GAZETTE: Are there specific resources in place as students return to campus this semester that they should be aware of, and where can they find them?

LEWIS: We will be offering workshops upon returning to campus, managing emotions and other topics, which can all be found on the CAMHS website. Check out the calendar to learn about these opportunities.

The Center for Wellness and Health Promotion has a wealth of resources and activities available to community members. And students should absolutely also go to their respective Student Affairs Office, to see what wellness programming they have in place, because often the Schools do something really specific for their students.

And knowing that academic stress can have a great impact on well-being, students should remember to explore offerings from the Academic Resource Center, which can help them develop high-level skills to be more effective adult learners.

The Office for Equity, Diversity, Inclusion & Belonging is also presenting great opportunities to participate in conversations with affinity groups, and I would encourage community members to subscribe to their newsletter or check their website to learn more.

If an individual is experiencing something more urgent, they can call the main CAMHS number 24/7 at 617-495-2042 to connect to a counselor or to make an appointment,

GAZETTE: Are there Longwood-specific resources as well?

ABRAMSON: We do have both psychiatrists or prescribers and therapists who work in person in Longwood. We also have a student support group, specifically for BIPOC students in Longwood, that meets regularly. It’s important to know that all CAMHS resources — in Longwood and in Cambridge — are available to anyone within the Harvard community, regardless of where you study or work.

GAZETTE: During the pandemic, telehealth appointments were available for community members, and last summer the new CAMHS Cares Student Mental Health Support Line was launched, where students could directly connect with a licensed counselor 24/7. Are these resources still options?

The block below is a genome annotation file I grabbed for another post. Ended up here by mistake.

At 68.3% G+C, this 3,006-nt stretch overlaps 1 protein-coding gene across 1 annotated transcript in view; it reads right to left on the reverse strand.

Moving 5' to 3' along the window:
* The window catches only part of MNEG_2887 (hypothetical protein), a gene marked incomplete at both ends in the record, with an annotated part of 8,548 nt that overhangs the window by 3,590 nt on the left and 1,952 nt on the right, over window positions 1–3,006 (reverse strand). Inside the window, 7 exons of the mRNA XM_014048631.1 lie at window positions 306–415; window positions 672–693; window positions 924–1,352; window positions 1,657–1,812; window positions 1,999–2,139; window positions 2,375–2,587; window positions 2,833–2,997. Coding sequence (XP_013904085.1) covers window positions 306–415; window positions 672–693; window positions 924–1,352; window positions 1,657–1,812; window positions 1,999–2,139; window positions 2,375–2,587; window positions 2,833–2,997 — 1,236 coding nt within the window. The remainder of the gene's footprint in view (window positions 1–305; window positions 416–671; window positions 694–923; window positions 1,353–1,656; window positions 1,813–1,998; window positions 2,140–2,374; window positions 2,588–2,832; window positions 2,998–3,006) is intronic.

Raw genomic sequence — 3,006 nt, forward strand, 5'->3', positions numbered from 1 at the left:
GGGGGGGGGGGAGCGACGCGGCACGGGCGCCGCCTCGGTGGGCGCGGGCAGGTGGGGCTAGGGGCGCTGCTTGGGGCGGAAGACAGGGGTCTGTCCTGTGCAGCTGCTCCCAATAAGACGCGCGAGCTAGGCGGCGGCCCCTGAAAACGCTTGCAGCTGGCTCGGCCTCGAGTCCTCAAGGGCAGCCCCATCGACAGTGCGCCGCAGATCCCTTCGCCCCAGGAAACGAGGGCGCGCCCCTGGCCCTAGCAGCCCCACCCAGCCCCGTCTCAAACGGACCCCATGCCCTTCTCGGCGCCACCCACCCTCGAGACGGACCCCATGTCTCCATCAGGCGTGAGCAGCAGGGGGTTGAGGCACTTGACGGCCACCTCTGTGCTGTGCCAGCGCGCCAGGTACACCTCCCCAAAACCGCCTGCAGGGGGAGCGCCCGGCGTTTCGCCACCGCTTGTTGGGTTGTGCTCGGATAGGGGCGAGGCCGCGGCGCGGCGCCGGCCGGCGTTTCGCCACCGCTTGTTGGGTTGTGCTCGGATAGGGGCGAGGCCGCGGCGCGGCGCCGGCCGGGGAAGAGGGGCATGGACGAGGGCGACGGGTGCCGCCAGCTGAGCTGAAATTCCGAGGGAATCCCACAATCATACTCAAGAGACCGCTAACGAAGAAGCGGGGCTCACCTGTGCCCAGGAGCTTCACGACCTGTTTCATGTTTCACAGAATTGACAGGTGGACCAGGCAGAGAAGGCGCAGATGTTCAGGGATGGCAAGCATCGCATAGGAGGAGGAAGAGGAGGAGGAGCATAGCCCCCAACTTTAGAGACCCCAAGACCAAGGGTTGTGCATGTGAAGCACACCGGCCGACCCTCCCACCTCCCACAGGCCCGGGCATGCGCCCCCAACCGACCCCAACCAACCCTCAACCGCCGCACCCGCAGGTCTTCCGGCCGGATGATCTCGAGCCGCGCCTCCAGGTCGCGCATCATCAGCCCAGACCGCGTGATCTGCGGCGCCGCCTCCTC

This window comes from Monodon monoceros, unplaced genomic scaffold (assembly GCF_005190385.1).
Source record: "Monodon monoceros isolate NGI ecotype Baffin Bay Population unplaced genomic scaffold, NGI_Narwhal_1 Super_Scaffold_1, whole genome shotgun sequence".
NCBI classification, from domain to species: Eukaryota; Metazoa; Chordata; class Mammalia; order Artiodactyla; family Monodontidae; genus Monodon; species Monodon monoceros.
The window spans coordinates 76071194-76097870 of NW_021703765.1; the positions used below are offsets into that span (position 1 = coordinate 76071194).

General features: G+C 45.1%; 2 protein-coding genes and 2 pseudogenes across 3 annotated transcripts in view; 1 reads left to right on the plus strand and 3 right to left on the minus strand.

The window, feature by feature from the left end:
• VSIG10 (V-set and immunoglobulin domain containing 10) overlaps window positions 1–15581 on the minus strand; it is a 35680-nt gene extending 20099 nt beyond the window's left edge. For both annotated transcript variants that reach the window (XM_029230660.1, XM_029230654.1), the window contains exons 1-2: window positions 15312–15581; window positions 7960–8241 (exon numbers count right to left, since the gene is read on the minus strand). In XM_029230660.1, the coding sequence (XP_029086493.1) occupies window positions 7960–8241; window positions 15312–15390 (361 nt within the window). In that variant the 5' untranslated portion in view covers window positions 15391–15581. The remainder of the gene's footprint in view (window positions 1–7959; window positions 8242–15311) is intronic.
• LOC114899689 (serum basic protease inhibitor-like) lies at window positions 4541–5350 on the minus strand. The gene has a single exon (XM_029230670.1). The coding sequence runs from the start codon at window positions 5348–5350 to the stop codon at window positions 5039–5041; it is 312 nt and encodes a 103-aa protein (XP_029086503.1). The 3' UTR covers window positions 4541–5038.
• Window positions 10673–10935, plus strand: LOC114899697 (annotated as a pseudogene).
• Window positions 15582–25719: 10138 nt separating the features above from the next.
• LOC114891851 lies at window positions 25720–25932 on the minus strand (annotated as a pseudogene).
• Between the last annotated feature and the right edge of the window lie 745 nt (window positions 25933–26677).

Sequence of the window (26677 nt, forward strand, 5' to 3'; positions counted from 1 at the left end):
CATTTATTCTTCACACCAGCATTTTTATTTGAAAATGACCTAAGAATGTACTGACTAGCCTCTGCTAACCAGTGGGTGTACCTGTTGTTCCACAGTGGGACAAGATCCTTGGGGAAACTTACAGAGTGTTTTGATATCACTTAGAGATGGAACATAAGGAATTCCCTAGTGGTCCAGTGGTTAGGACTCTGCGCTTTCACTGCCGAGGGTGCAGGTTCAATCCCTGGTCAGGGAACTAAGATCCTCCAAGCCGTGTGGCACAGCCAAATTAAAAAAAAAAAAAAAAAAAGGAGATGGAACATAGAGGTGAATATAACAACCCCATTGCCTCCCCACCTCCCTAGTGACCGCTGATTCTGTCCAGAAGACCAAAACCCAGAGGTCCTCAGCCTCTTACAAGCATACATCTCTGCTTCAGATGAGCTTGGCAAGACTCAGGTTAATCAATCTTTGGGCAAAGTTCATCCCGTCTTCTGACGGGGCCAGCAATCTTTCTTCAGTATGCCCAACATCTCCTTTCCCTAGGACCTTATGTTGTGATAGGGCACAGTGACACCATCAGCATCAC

LEWIS: Absolutely. In fact, many students really appreciated the telemedicine offerings, which broke down some barriers to access. We have more participation in groups now because of the elimination of the travel-time barrier. Telehealth does provide flexibility for those with busy lives, and so yes, these options will remain in place. And our community has really taken advantage of CAMHS Cares: From July 1 to Nov. 30, we had 1,450 calls. We had over 100 calls during the two-week winter break, which is an unprecedented number.

ABRAMSON: CAMHS Cares has been so important since it allows students to access somebody immediately; they can call and push a button and get connected to a licensed mental health counselor; whereas in the past, there were several steps involved. Secondly, it’s available 24/7. Lastly, the people who work on the phone lines are very skilled at assessing and both helping a person figure out what resources are available for the future, but also helping them in the moment with coping strategies, so they can de-escalate a difficult situation.

GAZETTE: When should someone use CAMHS Cares?

ABRAMSON: There are a variety of reasons why people call. It can be anything from something very imminently dangerous, such as having thoughts about suicide, or general worries and concerns. It doesn’t have to be that severe. It can be somebody who’s saying, “Look, I’m about to head home to my family, and we’re having a conflict. I don’t know what I should do. How do I navigate the situation?” Or “I’m concerned about my friend. I’m not sure how to talk to them about my concerns,” which don’t necessarily have to be life-threatening or immediate, but they’re time-sensitive. So that may be something that they need to talk about to somebody soon and not wait for an appointment.

GAZETTE: Anything else you’d like to add?

ABRAMSON: It’s so important that we look out for each other in these deeply challenging times. If you recognize that a friend is struggling, call CAMHS Cares and get advice, or recommend to your friend that they reach out. People need to know that they’re not alone.

I’ve said this a bunch of times to students this week alone: Harvard wants you to succeed, and we want you to have a positive experience. If you’re struggling with academics or mental health there are programs in place to help you. Reach out, and we will do everything we can to get you the resources you need to be successful.